Since the Geminid Meteor shower is intensifying more every year, grab your binoculars and lay down in a field to enjoy the show! If you are going to observe one day, do it on the peak: December 14th.
The shower is caused by Palladian asteroid 3200 Phaethon. This, along with the Quadrantids shower, are the only ones caused by asteroids! 3200 Paethon has the path that comes closest to the sun out of all of the identified asteroids. It is called the Geminid Meteor Shower because the meteors generally start from the Gemini constellation. Here is a picture of the asteroid 3200 Phaethon:
Last year on the peak there were about 120-180 meteors each hour! Since the number has been intensifying each year, you can expect even more.
Okay, now your question is 'How do I observe it?'. Well, this is fairly simple.
Step 1 Gather Some Tools
There are a few tools you will need, but most of them are optional. All you really need is your eyes, but here are a few tools to make the experience more exciting.
- Binoculars: You shouldn't have really zoomed-in ones because it would be too hard to observe.
- A tripod: for your binoculars
- A lawn chair: It depends on how long you are going to be observing, but chairs really do help.
- A binocular observing attachment for your tripod: These are hard to find, but come in handy.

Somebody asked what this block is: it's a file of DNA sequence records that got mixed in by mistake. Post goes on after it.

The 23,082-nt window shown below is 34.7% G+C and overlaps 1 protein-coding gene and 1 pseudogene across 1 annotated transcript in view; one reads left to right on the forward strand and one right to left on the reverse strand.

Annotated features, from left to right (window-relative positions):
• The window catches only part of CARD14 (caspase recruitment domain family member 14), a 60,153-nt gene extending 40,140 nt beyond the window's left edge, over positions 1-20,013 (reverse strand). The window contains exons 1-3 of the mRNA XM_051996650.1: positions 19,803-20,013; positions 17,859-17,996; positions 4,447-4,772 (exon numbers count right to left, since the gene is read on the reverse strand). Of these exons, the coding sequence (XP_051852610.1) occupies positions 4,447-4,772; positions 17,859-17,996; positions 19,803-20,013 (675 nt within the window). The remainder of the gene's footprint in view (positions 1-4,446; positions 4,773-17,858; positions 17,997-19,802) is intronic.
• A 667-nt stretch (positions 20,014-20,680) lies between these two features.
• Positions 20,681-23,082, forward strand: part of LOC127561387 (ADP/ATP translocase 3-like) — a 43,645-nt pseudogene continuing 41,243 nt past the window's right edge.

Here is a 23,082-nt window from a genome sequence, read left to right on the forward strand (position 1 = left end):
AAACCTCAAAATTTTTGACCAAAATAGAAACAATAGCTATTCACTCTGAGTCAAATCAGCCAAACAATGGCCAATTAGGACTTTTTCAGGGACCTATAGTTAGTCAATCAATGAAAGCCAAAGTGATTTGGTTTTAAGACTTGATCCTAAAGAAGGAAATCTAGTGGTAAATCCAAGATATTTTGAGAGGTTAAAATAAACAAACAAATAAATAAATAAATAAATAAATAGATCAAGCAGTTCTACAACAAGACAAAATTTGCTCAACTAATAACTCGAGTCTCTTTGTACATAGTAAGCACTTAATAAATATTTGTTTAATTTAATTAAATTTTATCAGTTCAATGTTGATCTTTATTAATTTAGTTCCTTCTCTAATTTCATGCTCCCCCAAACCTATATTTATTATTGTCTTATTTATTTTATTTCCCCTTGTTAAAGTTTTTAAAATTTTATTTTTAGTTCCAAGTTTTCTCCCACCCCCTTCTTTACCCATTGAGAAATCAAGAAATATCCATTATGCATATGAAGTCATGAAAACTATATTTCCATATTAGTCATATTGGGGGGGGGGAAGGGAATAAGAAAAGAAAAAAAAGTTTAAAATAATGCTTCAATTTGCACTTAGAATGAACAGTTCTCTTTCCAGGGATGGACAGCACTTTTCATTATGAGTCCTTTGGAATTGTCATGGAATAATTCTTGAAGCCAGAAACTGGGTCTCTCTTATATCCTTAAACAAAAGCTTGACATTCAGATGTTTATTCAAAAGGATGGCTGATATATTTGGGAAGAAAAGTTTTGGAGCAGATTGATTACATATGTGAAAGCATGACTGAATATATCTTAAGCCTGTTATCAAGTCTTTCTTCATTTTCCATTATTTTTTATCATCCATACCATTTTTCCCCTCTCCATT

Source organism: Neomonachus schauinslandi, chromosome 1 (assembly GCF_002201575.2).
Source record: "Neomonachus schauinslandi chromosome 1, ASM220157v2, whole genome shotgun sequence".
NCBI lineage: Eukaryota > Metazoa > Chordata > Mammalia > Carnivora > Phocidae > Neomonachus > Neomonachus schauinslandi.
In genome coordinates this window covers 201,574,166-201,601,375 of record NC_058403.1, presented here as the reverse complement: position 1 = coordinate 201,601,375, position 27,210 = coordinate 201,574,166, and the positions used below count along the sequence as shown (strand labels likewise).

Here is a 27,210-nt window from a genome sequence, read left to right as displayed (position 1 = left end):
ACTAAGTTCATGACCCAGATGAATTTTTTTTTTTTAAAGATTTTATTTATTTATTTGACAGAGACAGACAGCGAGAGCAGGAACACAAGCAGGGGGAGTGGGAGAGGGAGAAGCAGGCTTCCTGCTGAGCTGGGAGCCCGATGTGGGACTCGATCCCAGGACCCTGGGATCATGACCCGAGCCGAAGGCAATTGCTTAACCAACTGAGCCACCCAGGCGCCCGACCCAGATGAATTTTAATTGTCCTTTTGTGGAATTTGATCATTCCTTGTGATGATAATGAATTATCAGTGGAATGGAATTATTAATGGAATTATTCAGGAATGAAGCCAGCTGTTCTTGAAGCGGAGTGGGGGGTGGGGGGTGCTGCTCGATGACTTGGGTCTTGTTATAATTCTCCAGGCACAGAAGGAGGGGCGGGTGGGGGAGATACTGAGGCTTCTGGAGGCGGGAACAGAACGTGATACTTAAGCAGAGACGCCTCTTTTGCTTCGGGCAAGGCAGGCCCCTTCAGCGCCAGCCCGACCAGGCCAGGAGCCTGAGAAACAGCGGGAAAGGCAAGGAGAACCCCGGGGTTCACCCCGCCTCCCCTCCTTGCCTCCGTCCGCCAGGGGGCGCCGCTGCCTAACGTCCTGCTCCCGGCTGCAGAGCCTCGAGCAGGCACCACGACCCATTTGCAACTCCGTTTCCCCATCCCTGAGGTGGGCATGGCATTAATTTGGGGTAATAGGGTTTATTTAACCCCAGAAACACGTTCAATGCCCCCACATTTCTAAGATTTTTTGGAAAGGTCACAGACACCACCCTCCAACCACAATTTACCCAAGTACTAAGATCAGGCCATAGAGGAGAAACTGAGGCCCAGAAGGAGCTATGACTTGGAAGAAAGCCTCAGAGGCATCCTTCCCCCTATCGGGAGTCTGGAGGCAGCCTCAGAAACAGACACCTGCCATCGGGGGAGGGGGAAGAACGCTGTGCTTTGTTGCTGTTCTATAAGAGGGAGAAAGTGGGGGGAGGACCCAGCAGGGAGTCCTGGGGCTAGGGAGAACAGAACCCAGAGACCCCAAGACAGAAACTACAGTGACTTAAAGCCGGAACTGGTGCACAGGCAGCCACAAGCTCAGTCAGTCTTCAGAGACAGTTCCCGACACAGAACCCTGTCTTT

If you have all of these, your setup will look fairly similar to this one:
Step 2 Locate your Observing Location
Bryce Canyon, Utah. Yes, this is the best spot to observe (in the US). A couple of years ago, I was at Bryce canyon during the Perseids Meteor Shower and it was spectacular. I drove to an overlook parking lot where there were no lights or other people, but I didn't have my telescope. This is why Bryce Canyon is nicknamed 'Gateway to the Stars'. Now how amazing is this:
Unfortunately, not everyone lives by Bryce Canyon. So, the type of place you want to observe in should be a place with relatively low amounts of light pollution and no bright lights that will screw with your pupil size. An empty corn field would be an ideal place. You obviously want to avoid big cities or even towns because these all radiate light pollution which will distort the stars.
Step 3 Observe!
You need the patience to observe for a good half an hour. If you don't see any meteors, you don't see any. It's just the way it is. Also, you need to be able to identify the meteors from satellites. The meteors in this shower do move pretty slow, which makes it easier to observe through binoculars, but on the other hand also makes it harder to distinguish them from satellites. Satellites move slower and are usually smaller than the meteors.
Have fun observing the meteor shower! Also, try to take pictures and videos and post them to the community corkboard!
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